Calling D Functions from R on Windows

This is a short tutorial explaining the steps needed to create a DLL with D that can be called from R. There is definitely more overhead getting set up on Windows than there is on Linux or Mac.

Note that you only need to torture yourself this way if you plan to compile the D functions on Windows. If you're planning to call D functions that have been compiled by someone else, you don't need to do any of this.

On the plus side, writing your functions in D is probably easier than writing them in C, because you don't need to mess around with Rtools. That can be a frustrating experience.

This guide is specific to Windows. I plan to publish similar posts for Linux and Mac in the future. I wrote the Windows tutorial first because I had so much trouble figuring out how to do on Windows that which is really easy on Linux and Mac.

Installation

The first thing you need is the D compiler. The only D compiler that creates Windows .dll files is LDC. You can get it here. As of this writing (September 2017) the most recent release is 1.4.0, which you can download at this link.

LDC is distributed as a zip archive on Windows, so you don't install it, you unzip it somewhere on your computer. I used C:\Users\lance. I will assume you did the same, though that is unlikely to be exactly correct unless you are also named Lance or regularly impersonate someone with that name.

The program you need to do the compilation is ldmd.exe. On my computer it is in the directory C:\Users\lance\prog\ldc2-1.4.0-win64-msvc\bin.

LDC requires Visual Studio for linking. You can download the Community Edition here. When you install, be sure you also install the C++ development tools. That's a massive download, but in my experience, it's the only option that works every time. You can install the smaller Visual C++ Build Tools but sometimes LDC has not worked properly when I've done that, so I just go with the bigger download.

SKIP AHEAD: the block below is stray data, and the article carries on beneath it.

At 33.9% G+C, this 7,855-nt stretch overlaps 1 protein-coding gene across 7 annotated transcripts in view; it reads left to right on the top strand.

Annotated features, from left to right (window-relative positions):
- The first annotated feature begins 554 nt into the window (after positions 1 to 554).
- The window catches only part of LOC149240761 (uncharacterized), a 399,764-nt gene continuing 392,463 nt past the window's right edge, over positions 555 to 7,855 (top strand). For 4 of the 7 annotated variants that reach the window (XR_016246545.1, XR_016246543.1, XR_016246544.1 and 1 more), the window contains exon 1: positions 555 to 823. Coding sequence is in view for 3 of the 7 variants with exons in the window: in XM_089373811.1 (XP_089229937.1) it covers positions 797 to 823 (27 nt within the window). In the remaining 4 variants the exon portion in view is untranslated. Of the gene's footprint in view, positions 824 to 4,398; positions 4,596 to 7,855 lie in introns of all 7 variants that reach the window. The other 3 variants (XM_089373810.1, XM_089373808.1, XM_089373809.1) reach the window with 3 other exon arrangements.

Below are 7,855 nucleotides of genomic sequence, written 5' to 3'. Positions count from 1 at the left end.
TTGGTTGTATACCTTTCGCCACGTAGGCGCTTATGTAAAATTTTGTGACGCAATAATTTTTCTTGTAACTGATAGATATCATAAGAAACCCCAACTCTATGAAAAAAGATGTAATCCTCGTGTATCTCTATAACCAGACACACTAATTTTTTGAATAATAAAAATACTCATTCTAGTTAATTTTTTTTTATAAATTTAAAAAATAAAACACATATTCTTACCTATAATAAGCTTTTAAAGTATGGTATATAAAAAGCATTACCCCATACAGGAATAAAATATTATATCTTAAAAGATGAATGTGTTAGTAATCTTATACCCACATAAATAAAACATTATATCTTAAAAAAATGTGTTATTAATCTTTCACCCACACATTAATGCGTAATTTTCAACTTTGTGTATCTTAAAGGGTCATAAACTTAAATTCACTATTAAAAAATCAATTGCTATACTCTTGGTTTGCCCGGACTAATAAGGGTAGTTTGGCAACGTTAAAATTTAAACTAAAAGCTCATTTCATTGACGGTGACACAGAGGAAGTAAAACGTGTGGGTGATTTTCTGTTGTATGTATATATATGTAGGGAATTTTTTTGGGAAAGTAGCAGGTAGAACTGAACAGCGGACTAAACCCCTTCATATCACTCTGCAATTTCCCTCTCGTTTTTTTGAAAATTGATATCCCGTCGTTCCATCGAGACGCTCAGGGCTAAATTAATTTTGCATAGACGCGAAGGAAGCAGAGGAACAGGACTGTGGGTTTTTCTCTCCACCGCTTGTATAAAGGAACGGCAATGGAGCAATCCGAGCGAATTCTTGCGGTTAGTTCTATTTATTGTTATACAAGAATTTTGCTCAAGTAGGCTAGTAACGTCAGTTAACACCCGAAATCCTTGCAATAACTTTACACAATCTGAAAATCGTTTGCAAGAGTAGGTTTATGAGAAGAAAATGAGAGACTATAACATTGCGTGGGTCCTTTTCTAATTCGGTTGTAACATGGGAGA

The next thing you'll need is an installation of R. As of this writing (September 2017) the current release is R 3.4.1. That will be installed by default in C:\Program Files\R, so I will assume that's what you've done.

Preparing R.lib

Most useful D functions need to interact directly with R. That means you will need to call the functions in R.dll. On Windows, you need to create an import library, as you cannot simply call the functions as you do on Linux or Mac.

The easiest solution I have found to create an import library is to use pexports.exe provided by mingw. I downloaded mingw-get-setup.exe from here. I ran that and installed the three files labeled "mingw32-pexports". I went with the default location C:\MinGW.

I created a directory to test this out called C:\Users\lance\embedr and copied R.dll into that directory. Then at the command prompt (for some reason it does not work in Powershell on my machine) I ran the following:

cd C:\Users\lance\embedr
"C:\MinGW\bin\pexports.exe" R.dll > R.def
"C:\Program Files (x86)\Microsoft Visual Studio\2017\Community\VC\Tools\MSVC\14.11.25503\bin\HostX64\x64\lib.exe" /def:R.def /out
:R.lib /machine:x64

Creating a DLL

Put the following in a file titled librtest.d inside the same directory that holds R.lib:

import embedr.r;
mixin(createRLibrary("rtest"));

import std.math;

export extern(C) {
  Robj transform(Robj rx) {
    auto x = RVector(rx);
    double[] y = [log(x[0]), log(x[1])];
    double result = y[0] + y[1];
    return result.robj;
  }
}

Download r.d at this link. Save it inside the same directory as librtest.d. Now create the DLL. At the command prompt inside the embedr directory:

"C:\Users\lance\prog\ldc2-1.4.0-win64-msvc\bin\ldmd2.exe" -shared -m64 librtest.d r.d -version=inline R.lib

If everything above has been done correctly, you should have a file called librtest.dll in the embedr directory.

Call the D function

Open the 64-bit installation of R (you have both a 32-bit and 64-bit installation). Navigate to the embedr directory, load the DLL, and call it:

setwd("C:/Users/lance/embedr")
dyn.load("librtest.dll")
.Call("transform", c(2.0, 3.0))

You should get the output:

[1] 1.791759

If that worked, you can now write and call arbitrary D functions from R on Windows.


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